Microsoft warns about rapidly spreading ‘nasty and hijacking’ malware ‘Adrozek’ that targets Chrome, Firefox, Edge and other browsers

Adrozek hijacking malware
The Adrozek hijacking malware is spreading quickly. Pic credit: Methodshop/Pixabay

Windows 10 operating system users are once again facing a looming threat of virus infection. A rapidly spreading hijacking malware, codenamed Adrozek is currently targeting all browsers, including Google Chrome, Mozilla Firefox, and Microsoft Edge.

Microsoft has issued an emergency warning about malware that hijacks search results with ads. While this may not seem harmful, some variants of the malware even steal user passwords and other login credentials.

Adrozek hijacking malware modifies browser settings to conduct attacks:

The Adrozek malware is targeting Google Chrome, Mozilla Firefox, Microsoft Edge, and Yandex browsers. Attackers have designed the malware campaign to inject ads into search results and install malicious browser extensions.

The newly discovered malware family has been operational since at least May this year. The attacks peaked in August. Security software manufacturers and cybersecurity teams identified the threat and indicated that the malware might be spreading at a rate of more than 30,000 devices every day.

The strains belonging to the Adrozek malware campaign attempt to lead users to affiliated pages. The malware serves malware-inserted ads on search results. However, as part of its initiation sequence, the malware silently adds malicious browser extensions.

It also manipulates and changes browser settings to insert ads into webpages. These malicious ads often appear on top of legitimate ads from search engines.

Adrozek hijacking malware Ads
Pic credit: Microsoft

Some experts indicated the malware can also modify DLL per target browser, MsEdge.dll on Microsoft Edge, for instance, to turn off security controls. Simply put, the Adrozek malware campaign is smart enough to switch off warnings, initiate the installation of malicious browser extensions, and inject its own ads that appear legitimate to a user.

Why is Adrozek hijacking malware a dangerous and concerning threat to Microsoft Windows 10 users?

What makes Adrozek different from other malware threats is that it installs itself on devices “though drive-by download” methodology. In other words, the installer file for the malware carries a standard format of setup_.exe.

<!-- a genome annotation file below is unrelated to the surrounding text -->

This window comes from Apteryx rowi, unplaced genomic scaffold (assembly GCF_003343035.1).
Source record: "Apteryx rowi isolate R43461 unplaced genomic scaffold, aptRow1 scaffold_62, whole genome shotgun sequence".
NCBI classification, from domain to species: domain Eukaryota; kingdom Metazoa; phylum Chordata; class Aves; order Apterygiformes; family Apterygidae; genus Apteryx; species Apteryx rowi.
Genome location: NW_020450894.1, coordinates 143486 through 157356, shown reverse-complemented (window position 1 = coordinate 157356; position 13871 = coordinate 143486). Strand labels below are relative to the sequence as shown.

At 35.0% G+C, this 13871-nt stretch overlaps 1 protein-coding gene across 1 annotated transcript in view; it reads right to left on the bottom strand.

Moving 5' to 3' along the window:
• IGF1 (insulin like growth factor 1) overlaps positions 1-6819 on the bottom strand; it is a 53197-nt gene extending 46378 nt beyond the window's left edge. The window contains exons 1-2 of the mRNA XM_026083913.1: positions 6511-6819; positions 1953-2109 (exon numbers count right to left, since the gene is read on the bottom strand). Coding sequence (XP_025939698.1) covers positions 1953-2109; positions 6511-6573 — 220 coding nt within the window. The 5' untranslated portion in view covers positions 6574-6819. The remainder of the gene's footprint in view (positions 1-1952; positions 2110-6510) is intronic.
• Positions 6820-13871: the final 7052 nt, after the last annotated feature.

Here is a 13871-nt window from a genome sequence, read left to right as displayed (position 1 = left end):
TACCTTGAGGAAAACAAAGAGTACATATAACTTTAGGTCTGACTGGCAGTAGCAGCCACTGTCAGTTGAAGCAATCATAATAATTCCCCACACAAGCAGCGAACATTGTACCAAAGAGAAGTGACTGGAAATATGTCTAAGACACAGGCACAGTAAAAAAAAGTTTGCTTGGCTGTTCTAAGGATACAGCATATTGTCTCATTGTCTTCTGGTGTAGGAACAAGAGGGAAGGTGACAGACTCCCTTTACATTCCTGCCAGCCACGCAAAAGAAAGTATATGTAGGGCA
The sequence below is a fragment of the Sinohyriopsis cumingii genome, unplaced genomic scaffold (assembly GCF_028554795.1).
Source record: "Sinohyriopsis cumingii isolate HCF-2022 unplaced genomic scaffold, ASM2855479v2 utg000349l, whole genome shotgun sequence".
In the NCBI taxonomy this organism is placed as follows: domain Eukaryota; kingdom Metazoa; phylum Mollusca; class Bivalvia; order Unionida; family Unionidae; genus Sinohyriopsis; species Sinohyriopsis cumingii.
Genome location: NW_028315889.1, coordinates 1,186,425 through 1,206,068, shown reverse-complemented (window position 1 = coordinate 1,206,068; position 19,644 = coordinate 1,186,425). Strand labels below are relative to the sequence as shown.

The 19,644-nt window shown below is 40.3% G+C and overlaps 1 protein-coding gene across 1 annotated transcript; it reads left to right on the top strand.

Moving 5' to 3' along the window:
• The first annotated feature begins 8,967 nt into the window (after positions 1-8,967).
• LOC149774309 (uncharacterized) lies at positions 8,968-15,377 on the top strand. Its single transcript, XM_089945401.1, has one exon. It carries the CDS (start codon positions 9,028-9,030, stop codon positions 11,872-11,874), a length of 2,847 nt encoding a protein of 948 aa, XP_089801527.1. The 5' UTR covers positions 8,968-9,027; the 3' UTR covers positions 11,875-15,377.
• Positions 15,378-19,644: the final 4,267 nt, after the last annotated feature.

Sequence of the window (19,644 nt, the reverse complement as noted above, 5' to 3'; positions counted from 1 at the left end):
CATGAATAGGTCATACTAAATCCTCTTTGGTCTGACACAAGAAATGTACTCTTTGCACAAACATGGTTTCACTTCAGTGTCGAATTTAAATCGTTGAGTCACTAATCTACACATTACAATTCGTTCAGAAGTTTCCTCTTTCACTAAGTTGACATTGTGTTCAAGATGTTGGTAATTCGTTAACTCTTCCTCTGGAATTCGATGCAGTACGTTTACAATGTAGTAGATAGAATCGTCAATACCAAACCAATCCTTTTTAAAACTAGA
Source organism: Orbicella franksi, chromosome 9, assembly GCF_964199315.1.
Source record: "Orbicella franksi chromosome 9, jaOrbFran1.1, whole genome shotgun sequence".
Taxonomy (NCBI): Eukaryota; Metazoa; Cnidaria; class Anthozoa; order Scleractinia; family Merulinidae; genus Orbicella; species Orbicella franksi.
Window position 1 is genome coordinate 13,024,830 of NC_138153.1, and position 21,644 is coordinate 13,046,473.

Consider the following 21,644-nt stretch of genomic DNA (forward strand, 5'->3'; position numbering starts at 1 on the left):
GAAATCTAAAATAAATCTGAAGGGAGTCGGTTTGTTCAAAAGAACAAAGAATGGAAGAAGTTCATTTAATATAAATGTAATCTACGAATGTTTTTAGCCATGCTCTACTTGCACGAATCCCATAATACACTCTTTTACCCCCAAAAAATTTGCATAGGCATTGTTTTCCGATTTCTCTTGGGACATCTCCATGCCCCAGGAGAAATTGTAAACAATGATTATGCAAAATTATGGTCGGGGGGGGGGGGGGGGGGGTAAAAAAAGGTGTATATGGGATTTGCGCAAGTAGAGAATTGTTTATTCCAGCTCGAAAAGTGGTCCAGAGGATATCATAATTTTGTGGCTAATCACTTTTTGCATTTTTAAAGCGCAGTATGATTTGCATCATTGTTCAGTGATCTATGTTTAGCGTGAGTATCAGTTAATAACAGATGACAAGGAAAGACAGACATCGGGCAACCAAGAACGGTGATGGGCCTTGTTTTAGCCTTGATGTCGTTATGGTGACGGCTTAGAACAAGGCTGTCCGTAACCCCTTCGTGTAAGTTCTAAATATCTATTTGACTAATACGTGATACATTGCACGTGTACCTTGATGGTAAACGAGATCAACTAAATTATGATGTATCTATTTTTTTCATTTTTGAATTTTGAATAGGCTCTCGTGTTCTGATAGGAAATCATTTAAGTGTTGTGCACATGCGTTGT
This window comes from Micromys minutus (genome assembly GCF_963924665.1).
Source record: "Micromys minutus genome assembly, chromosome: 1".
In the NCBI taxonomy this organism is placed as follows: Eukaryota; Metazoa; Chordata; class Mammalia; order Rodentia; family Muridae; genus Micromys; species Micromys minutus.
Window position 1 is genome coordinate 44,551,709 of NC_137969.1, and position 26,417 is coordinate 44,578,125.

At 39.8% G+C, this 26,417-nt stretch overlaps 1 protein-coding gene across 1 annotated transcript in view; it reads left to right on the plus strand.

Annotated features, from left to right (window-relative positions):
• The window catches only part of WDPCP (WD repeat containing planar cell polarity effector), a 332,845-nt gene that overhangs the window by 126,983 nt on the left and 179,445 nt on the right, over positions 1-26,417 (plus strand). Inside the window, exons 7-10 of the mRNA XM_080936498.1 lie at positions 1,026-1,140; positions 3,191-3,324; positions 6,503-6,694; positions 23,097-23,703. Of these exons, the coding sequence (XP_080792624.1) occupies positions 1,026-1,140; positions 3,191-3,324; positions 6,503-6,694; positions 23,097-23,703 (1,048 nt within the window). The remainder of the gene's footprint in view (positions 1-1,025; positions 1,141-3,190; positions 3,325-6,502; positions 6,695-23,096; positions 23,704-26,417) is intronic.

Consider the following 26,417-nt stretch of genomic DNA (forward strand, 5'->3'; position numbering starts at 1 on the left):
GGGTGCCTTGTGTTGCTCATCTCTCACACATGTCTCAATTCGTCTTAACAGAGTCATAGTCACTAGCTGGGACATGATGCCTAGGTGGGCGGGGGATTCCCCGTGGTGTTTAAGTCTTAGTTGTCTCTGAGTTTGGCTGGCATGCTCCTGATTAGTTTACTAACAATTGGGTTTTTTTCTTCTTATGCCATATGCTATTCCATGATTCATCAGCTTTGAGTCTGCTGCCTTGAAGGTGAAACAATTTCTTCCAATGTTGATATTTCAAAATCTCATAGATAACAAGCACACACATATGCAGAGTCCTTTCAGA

When run or executed, the installer drops an executable or .exe file with a random file name in the temporary folder, which, in turn, drops the main payload in the Program Files folder. Concerningly, the malware ensures the payload looks like a legitimate audio-related software and carries names like Audiolava.exe, QuickAudio.exe, or converter.exe.

adrozek attack chain
Pic credit: Microsoft

It is even more concerning to note this ‘hiding in plain sight’ approach of the Adrozek hijacking malware. Security researchers noticed the malware installs just like a usual program. Windows 10 users can even access the malicious program through the Apps & features settings of the OS.

The Adrozek hijacking malware registers itself as a Windows service with the same name. Needless to add, such overt tricks have been successful in preventing the malware from getting caught by ordinary antivirus software through routine checks.

How to protect Windows 10 OS and web browsers from Adrozek hijacking malware?

There is no doubt the Adrozek hijacking malware is dangerous. The creators of the malware have ensured their creation can establish a secure connection to unknown servers and send information as well as download more malicious code.

Moreover, Adrozek malware can prevent browsers from updating themselves. The malware simply switches off the ‘Auto Update’ feature.

The only solution to protect from Adrozek hijacking malware is to install a reliable ‘Endpoint’ antivirus or security solution. Microsoft obviously recommends Microsoft Defender Antivirus, which is a free built-in security suite within Windows 10.

Microsoft Defender Antivirus and quite a few reputed security suites have endpoint protection solutions. These use behavior-based, machine learning-powered detection to block malware families including Adrozek.

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